8. Resolvers


It's time to introduce the functions that make it possible to fetch data for in our schema.

In this lesson, we will:

  • Explore what are, and what parameters they accept
  • Learn how to access from a function

Introducing resolvers

A resolver's mission is to populate the data for a in your schema.

What exactly is a ? A resolver is a function. It has the same name as the that it populates data for. It can fetch data from any , then transforms that data into the shape your client requires.

Hand-drawn illustration depicting a resolver function retrieving data from data-land

In the src directory, we'll start by creating a new resolvers.ts file.

πŸ“‚ src
┣ πŸ“‚ datasources
┣ πŸ“„ graphql.d.ts
┣ πŸ“„ helpers.ts
┣ πŸ“„ index.ts
┣ πŸ“„ resolvers.ts
β”— πŸ“„ schema.graphql

In that file, we'll declare a resolvers constant, assigning it an empty object for now. Let's export it, because we'll need it in our server config options.

export const resolvers = {};

Our resolvers object's keys will correspond to our schema's types and .

To create a for the featuredListings , we'll first add a Query key to our resolvers object. The value of that key will be another object that contains the featuredListings key.

export const resolvers = {
Query: {
featuredListings: () => {},

Notice how our object follows the structure of our schema? featuredListings is a on the Query type, so we define it as a property on the Query key.

The shape of a resolver

How will our interact with our ? This is where a resolver's parameters come in. Resolver functions have a specific signature with four optional parameters: parent, args, contextValue, and info.

Hand-drawn illustration depicting a resolver function signature with its four parameters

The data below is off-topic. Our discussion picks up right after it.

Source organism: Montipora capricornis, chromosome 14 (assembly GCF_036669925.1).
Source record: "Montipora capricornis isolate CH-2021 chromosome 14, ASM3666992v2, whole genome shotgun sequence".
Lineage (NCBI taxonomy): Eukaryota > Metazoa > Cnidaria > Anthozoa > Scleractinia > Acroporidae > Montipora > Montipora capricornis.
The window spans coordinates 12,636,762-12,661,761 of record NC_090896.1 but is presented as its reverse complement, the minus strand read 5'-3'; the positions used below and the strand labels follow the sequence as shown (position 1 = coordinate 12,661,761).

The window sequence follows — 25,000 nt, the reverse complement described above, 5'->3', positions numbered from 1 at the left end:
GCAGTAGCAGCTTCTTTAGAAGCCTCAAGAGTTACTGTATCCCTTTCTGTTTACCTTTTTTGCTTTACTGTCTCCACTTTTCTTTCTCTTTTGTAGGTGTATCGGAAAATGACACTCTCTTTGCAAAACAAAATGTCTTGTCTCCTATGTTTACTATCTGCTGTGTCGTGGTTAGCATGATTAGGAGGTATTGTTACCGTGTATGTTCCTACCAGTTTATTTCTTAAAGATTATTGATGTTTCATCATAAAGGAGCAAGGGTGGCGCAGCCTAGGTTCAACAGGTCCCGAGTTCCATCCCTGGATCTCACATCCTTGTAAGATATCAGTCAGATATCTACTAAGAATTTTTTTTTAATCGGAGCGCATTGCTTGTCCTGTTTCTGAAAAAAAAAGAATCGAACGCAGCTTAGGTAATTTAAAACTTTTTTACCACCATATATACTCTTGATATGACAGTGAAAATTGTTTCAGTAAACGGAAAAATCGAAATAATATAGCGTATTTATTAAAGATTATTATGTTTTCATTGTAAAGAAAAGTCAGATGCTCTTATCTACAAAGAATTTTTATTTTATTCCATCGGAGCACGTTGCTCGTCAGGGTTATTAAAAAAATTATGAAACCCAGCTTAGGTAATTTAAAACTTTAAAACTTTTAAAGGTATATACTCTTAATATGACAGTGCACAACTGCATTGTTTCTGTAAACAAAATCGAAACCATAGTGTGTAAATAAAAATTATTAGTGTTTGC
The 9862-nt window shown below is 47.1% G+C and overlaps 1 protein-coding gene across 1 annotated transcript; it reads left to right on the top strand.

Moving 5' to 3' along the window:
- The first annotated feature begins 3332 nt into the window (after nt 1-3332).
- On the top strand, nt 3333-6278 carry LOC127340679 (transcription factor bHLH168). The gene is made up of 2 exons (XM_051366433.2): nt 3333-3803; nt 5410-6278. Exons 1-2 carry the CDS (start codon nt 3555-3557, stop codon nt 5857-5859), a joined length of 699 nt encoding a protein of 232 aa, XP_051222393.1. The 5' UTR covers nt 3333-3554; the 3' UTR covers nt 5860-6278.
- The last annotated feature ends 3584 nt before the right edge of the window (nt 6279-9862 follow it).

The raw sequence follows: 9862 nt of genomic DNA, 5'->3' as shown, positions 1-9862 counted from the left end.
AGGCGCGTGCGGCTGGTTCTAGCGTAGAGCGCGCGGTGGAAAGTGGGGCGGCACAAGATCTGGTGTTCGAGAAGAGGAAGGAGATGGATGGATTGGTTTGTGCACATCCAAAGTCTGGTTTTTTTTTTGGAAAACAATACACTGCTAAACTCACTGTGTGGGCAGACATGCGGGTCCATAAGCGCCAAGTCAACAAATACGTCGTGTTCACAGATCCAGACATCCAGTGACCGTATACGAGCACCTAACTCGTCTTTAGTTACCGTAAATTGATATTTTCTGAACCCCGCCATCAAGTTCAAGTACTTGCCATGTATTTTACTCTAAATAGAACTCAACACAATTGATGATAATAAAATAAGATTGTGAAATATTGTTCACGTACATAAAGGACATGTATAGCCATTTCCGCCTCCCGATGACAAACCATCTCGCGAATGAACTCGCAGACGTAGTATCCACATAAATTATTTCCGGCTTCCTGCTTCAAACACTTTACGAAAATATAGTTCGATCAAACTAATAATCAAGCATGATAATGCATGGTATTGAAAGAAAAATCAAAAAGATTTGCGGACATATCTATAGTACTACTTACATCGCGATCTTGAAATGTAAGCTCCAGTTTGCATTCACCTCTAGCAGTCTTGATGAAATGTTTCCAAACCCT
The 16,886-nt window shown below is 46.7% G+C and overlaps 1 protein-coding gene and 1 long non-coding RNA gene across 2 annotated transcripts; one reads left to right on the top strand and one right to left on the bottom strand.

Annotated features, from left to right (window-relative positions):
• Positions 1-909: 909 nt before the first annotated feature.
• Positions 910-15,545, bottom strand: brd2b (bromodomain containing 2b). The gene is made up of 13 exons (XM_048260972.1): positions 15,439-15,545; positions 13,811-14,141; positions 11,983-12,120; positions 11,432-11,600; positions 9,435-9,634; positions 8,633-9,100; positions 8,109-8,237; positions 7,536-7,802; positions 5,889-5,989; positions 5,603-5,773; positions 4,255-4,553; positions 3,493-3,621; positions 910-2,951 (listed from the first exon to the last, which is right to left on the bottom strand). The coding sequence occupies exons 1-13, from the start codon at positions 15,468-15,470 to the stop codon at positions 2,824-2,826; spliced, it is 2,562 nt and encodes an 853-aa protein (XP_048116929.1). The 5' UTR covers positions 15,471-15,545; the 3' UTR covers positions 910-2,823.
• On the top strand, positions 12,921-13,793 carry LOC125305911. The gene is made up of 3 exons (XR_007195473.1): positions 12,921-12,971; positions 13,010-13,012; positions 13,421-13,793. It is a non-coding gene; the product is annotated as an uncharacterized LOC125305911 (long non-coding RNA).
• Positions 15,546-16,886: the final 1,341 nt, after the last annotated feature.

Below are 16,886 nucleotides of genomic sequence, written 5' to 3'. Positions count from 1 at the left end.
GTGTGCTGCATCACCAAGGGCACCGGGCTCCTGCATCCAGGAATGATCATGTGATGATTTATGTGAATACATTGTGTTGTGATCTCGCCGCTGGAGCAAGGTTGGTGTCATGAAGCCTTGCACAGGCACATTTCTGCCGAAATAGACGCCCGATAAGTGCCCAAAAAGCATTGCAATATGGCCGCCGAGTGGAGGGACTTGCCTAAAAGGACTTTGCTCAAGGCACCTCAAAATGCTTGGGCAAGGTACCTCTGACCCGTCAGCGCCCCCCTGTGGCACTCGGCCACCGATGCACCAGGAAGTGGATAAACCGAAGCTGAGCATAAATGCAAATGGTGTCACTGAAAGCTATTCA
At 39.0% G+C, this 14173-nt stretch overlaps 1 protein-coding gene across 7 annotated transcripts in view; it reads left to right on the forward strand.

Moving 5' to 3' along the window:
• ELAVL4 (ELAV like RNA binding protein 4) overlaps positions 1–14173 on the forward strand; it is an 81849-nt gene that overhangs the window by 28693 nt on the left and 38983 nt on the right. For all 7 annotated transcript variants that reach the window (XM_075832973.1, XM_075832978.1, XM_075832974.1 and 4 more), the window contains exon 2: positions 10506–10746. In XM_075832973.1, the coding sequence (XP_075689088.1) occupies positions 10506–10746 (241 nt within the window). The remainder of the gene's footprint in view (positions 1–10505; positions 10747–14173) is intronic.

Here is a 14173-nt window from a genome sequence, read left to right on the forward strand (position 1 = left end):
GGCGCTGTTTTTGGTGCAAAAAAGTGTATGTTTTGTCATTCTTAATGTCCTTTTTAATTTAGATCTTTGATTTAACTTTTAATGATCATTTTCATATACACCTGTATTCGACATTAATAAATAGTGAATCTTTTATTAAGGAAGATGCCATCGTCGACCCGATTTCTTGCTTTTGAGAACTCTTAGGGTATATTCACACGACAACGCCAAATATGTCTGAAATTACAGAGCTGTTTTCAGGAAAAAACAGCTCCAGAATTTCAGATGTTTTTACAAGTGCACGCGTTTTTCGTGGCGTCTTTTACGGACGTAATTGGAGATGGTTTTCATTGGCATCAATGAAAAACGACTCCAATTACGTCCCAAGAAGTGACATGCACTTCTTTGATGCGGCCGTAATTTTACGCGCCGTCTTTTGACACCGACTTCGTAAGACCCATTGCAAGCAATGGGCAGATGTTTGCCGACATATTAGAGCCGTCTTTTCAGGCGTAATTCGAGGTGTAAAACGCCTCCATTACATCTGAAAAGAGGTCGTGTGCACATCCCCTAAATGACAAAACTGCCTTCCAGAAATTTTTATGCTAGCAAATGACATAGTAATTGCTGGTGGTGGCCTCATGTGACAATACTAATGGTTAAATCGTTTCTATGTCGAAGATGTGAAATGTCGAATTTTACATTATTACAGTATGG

featuredListings: (parent, args, contextValue, info) => {},

Let's go over each parameter briefly to understand what they're responsible for:

  • parent:
    parent is the returned value of the for this 's parent. This will be useful when dealing with resolver chains.
  • args:
    args is an object that contains all that were provided for the by the GraphQL . When for a specific item (such as a specific listing instead of all listings), in client-land we'll make a with an id that will be accessible via this args parameter in server-land.
  • contextValue:
    contextValue is an object shared across all that are executing for a particular . The resolver needs this to share state, like authentication information, a database connection, or in our case the RESTDataSource.
  • info:
    info contains information about the 's execution state, including the name, the path to the field from the root, and more. It's not used as frequently as the others, but it can be useful for more advanced actions like setting cache policies at the level.

We'll explore the first three parameters in this course, starting with contextValue, the third positional parameter.

Accessing data sources in resolvers

As mentioned above, contextValue is an object that is shared across all . It's how resolvers get access to the same shared state, such as .

Let's see this in action by adding parameters to our featuredListings .